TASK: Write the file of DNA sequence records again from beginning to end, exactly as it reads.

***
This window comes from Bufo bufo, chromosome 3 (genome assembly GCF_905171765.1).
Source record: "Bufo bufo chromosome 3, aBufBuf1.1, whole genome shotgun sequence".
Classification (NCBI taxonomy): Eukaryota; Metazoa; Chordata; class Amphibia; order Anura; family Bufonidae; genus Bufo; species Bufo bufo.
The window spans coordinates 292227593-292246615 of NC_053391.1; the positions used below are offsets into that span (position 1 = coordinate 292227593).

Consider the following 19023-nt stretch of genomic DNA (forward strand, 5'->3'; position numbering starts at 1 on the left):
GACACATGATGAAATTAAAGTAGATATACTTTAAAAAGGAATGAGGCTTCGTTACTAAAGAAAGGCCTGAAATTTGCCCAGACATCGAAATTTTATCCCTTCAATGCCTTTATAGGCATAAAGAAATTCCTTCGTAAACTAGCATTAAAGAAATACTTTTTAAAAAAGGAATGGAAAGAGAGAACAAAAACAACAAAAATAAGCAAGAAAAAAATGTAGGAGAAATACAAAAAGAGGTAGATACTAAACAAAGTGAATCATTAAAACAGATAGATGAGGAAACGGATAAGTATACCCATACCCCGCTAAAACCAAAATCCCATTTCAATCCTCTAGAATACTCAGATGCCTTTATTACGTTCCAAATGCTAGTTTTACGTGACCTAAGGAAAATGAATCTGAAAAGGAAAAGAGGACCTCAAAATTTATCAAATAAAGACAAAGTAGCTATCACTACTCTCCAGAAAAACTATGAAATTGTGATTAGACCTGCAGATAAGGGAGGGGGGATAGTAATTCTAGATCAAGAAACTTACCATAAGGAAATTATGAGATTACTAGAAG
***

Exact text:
This window comes from Bufo bufo, chromosome 3 (genome assembly GCF_905171765.1).
Source record: "Bufo bufo chromosome 3, aBufBuf1.1, whole genome shotgun sequence".
Classification (NCBI taxonomy): Eukaryota; Metazoa; Chordata; class Amphibia; order Anura; family Bufonidae; genus Bufo; species Bufo bufo.
The window spans coordinates 292227593-292246615 of NC_053391.1; the positions used below are offsets into that span (position 1 = coordinate 292227593).

Consider the following 19023-nt stretch of genomic DNA (forward strand, 5'->3'; position numbering starts at 1 on the left):
GACACATGATGAAATTAAAGTAGATATACTTTAAAAAGGAATGAGGCTTCGTTACTAAAGAAAGGCCTGAAATTTGCCCAGACATCGAAATTTTATCCCTTCAATGCCTTTATAGGCATAAAGAAATTCCTTCGTAAACTAGCATTAAAGAAATACTTTTTAAAAAAGGAATGGAAAGAGAGAACAAAAACAACAAAAATAAGCAAGAAAAAAATGTAGGAGAAATACAAAAAGAGGTAGATACTAAACAAAGTGAATCATTAAAACAGATAGATGAGGAAACGGATAAGTATACCCATACCCCGCTAAAACCAAAATCCCATTTCAATCCTCTAGAATACTCAGATGCCTTTATTACGTTCCAAATGCTAGTTTTACGTGACCTAAGGAAAATGAATCTGAAAAGGAAAAGAGGACCTCAAAATTTATCAAATAAAGACAAAGTAGCTATCACTACTCTCCAGAAAAACTATGAAATTGTGATTAGACCTGCAGATAAGGGAGGGGGGATAGTAATTCTAGATCAAGAAACTTACCATAAGGAAATTATGAGATTACTAGAAG